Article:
Canadian Sample
Used PCL:SV
Livingston (1997) 7 15.57 1 Women on Probation
or Parole
Qualitative Study
Salekin, Rogers, &
Sewell (1998)
103 N/A 16 Texas Jail Sample Did not provide
mean PCL-R scores
Siegel (1998) 100 N/A N/A California
Correctional Sample
Used PCL:SV
Study N Mean PCL-R
Score
N = PCL-R ≥ 30 Population Other Info
Rutherford, Cacciola,
& Alterman (1999)
137 14.2 2 Women seeking
methadone treatment
Used cut score of 25
Floyd (1999) 100 14.75 N/A North Carolina
Correctional Sample
Correlational Study
Kalinian (2002) &
Kalinian &
Wisniewski (2007)
54 N/A N/A California Parole
sample
Used PCL:SV
Richards, Casey,
Lucente, & Kafami
(2003)
126 14.7 5 Maryland
Correctional Sample
Low number of
Psychopaths
Nicholls, Ogloff, &
Douglas (2004)
90 N/A N/A Canadian Civil
Psychiatric Sample
Used PCL: SV
Weizmann-Henelius,
Viemerö, & Eronen
(2004)
58 15.60 5 Finnish Incarcerated
Sample
Used cut score of 25
Berardino, Meloy,
Sherman, & Jacobs
(2005)
102 21.85 14 California
Correctional Sample
Also used PPI
Strand & Belfrage
(2005)
129 N/A N/A Swedish Forensic
Psychiatric Sample
Used PCL:SV
Kendall (2006) 97 N/A N/A Virginia Jail Sample Used the PCL:SV
Warren & South
(2006)
137 N/A 24 Max Security US
Sample
Used cut score of 25
Phillips (2007) 81 21.5 N/A Idaho Correctional
Sample
Used cut score of 27
Rogers, Jordan, &
Harrison (2007)
46 11.13 N/A Texas Jail Population Used cut score of 25
Vablais (2007) 18 18.77 7 US Incarcerated
sample
Qualitative Study
Vitale, Brinkley,
Hiatt, & Newman,
(2007)
285 18.85 N/A Wisconsin
Correctional Sample
Used cut score of 24
Study N Mean PCL-R
Score
N = PCL-R ≥ 30 Population Other Info
Daoust (2008) 77 N/A N/A Virginia Correctional
Sample
Used PCL:SV
Fingerson (2008) 101 21.46 11 Idaho Incarcerated
Sample
Also used PPI
Sturek, Loper, &
Warren (2008)
138 22.6 N/A US Incarcerated
Sample
Used cut score of 25
Logan & Blackburn
(2009)
95 18.65 1 English Incarcerated
Sample
Low amount of
Psychopaths
Hicks, Vaidyanathan,
& Patrick (2010)
226 20.7 29 US Federal
Incarcerated Sample
Used cut score of 25
Davis (2010) 71 24.11 N/A Kansas Correctional
Sample
Correlational Study
Sargeant, Daughters,
Curtin, Schuster, &
Lejuez (2011)
16 N/A N/A Residential
Treatment Facility
Used the PPI-R
Schoenleber, Sadeh,
& Verona, (2011)
112 N/A N/A US County Jail
Sample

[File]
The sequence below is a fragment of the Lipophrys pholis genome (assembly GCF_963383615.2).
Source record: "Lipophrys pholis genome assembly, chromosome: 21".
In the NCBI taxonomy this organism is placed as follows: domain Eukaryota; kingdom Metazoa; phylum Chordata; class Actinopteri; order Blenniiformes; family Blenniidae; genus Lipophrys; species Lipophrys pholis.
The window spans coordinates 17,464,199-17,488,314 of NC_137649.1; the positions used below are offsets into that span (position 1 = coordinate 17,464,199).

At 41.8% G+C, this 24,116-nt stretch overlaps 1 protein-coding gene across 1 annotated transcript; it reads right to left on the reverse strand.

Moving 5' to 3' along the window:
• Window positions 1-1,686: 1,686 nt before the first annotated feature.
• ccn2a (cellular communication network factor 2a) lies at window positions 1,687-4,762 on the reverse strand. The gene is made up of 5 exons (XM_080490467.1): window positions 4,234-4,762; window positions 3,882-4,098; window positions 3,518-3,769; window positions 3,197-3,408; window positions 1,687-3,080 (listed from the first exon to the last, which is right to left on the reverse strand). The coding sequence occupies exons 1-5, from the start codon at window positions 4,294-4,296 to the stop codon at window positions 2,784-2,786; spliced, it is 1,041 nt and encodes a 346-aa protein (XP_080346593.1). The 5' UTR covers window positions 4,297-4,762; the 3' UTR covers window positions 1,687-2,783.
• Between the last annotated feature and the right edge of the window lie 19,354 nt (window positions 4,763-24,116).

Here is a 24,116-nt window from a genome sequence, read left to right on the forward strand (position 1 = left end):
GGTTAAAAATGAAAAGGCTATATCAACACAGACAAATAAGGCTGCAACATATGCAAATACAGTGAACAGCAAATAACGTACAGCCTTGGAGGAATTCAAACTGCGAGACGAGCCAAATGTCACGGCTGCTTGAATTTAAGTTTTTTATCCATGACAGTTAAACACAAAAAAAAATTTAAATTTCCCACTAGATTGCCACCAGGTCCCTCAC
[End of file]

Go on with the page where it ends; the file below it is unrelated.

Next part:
Used PCL:SV
Anton, Baskin-
Sommers, Vitale,
Curtin, & Newman,
(2012)
84 21.50 N/A Wisconsin
Correctional Sample
Used cut score of 25
Kreis & Cooke
(2012)
2 (case studies) N/A N/A English Incarcerated
Sample
Used PCL:SV
Lehmann & Ittel
(2012)
60 16.15 3 German Incarcerated
Sample
Used cut score of 25
Sprague, Javdani,
Sadeh, Newman, &
Verona, (2012)
488 N/A N/A Wisconsin
Incarcerated Sample
Did not provide
mean PCL-R score
Verona, Sprague, &
Javdani, (2012)
160 N/A N/A US Jail Sample Used PCL:SV
Sellbom & Phillips
(2013)
209 N/A N/A US Correctional
Sample
Used PPI-R
Study N Mean PCL-R
Score
N = PCL-R ≥ 30 Population Other Info
Verona, Bresin, &
Patrick (2013)
48 12.1 N/A US Federal
Incarcerated Sample
Used cut score of 25
Spironelli, Segre,
Stegagno, & Angrilli
(2014)
56 N/A 21 Italian Forensic
Psychiatric Sample
No mean PCL-R
score
* Studies in Bold are Methodologically Sound Studies
Table 2
PCL-R/Rorschach Studies with Women
Study N Mean PCL-R N = PCL-R ≥ 30 Population Other Info
Gacono & Meloy
(1994)
38 N/A N/A Wyoming
Incarcerated Sample
& California
Correctional Sample
All had PCL-R ≥ 20
Cunliffe (2002) &
Cunliffe & Gacono
(2005, 2008)
45 27.80 27 US Federal
Incarcerated Sample
None
Gacono, Gacono,
& Evans (2008)
69 N/A 28 US Incarcerated
Sample
None
Smith (2013) 14 32.77 14 US Federal
Incarcerated Sample
None
Peaslee (1993) 47 N/A N/A Wyoming
Incarcerated Sample
Used cut score of 27
Muntz (1999) 48 23.12 9 US Federal
Incarcerated Sample
Poor administration
of Rorschach (poor
inquiry)
Kane (2000) 40 21.30 N/A Connecticut
Incarcerated Sample
Used cut score of 20
Weizmann-Henelius
(2006)
61 15.6 5 Finnish Incarcerated
Sample
Used cut score of 25